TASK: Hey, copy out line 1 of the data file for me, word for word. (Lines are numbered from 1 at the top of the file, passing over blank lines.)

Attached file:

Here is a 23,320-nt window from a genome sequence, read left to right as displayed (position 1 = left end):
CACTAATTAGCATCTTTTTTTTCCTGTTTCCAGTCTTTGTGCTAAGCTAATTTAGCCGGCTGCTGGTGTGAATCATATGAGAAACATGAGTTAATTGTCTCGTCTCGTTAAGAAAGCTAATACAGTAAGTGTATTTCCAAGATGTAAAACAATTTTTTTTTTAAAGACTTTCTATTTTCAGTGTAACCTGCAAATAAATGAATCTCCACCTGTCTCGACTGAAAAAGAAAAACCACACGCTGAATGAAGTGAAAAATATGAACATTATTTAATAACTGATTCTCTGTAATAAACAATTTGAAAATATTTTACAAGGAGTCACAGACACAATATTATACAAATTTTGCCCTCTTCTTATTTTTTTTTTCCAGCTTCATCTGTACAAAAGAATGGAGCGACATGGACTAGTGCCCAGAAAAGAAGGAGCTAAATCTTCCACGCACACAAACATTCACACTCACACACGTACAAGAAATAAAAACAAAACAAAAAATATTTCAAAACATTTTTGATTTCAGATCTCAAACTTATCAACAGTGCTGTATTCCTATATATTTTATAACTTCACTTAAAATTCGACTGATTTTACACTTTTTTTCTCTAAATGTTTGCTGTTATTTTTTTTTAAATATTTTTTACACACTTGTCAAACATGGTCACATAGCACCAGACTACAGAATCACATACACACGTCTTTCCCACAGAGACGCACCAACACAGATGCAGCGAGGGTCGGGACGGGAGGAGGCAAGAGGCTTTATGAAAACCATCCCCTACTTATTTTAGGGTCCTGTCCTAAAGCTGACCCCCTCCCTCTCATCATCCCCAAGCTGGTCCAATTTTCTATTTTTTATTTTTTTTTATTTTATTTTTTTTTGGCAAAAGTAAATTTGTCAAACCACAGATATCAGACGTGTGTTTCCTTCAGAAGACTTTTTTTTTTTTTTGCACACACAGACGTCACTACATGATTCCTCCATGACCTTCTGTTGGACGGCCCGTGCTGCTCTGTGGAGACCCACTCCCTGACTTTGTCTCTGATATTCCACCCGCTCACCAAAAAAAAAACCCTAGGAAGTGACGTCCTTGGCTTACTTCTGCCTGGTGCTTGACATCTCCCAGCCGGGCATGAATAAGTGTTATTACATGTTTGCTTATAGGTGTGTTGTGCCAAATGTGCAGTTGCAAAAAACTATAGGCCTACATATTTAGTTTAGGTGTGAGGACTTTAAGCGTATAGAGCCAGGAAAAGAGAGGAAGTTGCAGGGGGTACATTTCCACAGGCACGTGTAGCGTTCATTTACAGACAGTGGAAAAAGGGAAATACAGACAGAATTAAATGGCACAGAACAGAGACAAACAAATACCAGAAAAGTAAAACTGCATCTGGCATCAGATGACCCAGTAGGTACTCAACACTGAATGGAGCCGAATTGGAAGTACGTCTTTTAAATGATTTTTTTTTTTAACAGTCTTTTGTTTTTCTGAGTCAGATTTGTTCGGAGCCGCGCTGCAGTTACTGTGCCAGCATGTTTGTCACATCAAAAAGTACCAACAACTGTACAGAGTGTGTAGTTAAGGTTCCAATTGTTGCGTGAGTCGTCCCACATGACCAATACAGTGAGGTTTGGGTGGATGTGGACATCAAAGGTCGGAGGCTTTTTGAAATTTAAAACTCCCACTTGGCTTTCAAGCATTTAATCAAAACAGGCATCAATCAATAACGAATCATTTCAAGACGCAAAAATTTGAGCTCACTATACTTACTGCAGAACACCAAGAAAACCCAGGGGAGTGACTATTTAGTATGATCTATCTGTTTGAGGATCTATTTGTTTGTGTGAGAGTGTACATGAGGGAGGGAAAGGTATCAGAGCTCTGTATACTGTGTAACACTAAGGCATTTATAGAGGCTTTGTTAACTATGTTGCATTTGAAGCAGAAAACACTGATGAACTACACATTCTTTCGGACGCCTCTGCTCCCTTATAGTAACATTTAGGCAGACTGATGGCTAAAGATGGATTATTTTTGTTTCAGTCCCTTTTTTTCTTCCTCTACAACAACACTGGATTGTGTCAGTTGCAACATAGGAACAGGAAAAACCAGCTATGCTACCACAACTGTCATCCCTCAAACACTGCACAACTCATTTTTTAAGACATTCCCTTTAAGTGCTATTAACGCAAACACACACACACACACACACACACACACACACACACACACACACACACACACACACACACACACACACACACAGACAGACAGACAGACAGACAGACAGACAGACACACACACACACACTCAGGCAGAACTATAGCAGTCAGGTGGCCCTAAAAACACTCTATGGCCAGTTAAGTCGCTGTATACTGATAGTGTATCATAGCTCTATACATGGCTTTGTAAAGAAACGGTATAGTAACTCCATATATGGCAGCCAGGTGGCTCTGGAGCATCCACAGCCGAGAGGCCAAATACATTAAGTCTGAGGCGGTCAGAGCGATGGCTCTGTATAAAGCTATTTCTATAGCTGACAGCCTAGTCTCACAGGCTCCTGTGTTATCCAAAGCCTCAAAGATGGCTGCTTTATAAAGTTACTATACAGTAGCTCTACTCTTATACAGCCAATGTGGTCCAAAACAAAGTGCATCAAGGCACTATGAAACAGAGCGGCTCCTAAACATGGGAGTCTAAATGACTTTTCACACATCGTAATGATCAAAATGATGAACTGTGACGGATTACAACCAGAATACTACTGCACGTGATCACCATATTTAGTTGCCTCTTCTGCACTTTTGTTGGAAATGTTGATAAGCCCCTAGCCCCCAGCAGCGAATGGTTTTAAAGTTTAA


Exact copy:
Here is a 23,320-nt window from a genome sequence, read left to right as displayed (position 1 = left end):